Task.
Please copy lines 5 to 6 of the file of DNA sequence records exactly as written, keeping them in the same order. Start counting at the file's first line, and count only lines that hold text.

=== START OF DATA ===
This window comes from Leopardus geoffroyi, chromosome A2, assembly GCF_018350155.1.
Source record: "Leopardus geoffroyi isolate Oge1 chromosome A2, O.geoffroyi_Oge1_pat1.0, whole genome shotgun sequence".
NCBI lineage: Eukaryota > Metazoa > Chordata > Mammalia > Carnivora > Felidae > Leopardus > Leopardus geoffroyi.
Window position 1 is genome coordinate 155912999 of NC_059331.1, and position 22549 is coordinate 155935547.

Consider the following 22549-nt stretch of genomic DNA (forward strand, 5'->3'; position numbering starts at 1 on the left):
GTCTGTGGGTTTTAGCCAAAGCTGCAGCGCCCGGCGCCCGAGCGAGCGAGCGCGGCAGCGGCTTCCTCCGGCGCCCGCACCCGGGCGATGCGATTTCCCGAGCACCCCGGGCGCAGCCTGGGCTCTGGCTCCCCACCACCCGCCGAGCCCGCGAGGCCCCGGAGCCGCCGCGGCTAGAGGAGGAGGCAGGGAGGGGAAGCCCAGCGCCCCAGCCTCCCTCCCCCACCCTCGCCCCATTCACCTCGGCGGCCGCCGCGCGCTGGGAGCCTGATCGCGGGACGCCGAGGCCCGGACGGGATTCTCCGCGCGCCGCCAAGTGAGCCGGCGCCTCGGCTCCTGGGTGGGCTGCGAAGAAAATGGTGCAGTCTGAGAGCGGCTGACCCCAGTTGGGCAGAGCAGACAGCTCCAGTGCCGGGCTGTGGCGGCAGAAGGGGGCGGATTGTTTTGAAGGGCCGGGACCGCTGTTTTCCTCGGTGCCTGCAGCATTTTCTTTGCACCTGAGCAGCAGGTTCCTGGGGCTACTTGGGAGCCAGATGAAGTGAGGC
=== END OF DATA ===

Consider the following 22549-nt stretch of genomic DNA (forward strand, 5'->3'; position numbering starts at 1 on the left):
GTCTGTGGGTTTTAGCCAAAGCTGCAGCGCCCGGCGCCCGAGCGAGCGAGCGCGGCAGCGGCTTCCTCCGGCGCCCGCACCCGGGCGATGCGATTTCCCGAGCACCCCGGGCGCAGCCTGGGCTCTGGCTCCCCACCACCCGCCGAGCCCGCGAGGCCCCGGAGCCGCCGCGGCTAGAGGAGGAGGCAGGGAGGGGAAGCCCAGCGCCCCAGCCTCCCTCCCCCACCCTCGCCCCATTCACCTCGGCGGCCGCCGCGCGCTGGGAGCCTGATCGCGGGACGCCGAGGCCCGGACGGGATTCTCCGCGCGCCGCCAAGTGAGCCGGCGCCTCGGCTCCTGGGTGGGCTGCGAAGAAAATGGTGCAGTCTGAGAGCGGCTGACCCCAGTTGGGCAGAGCAGACAGCTCCAGTGCCGGGCTGTGGCGGCAGAAGGGGGCGGATTGTTTTGAAGGGCCGGGACCGCTGTTTTCCTCGGTGCCTGCAGCATTTTCTTTGCACCTGAGCAGCAGGTTCCTGGGGCTACTTGGGAGCCAGATGAAGTGAGGC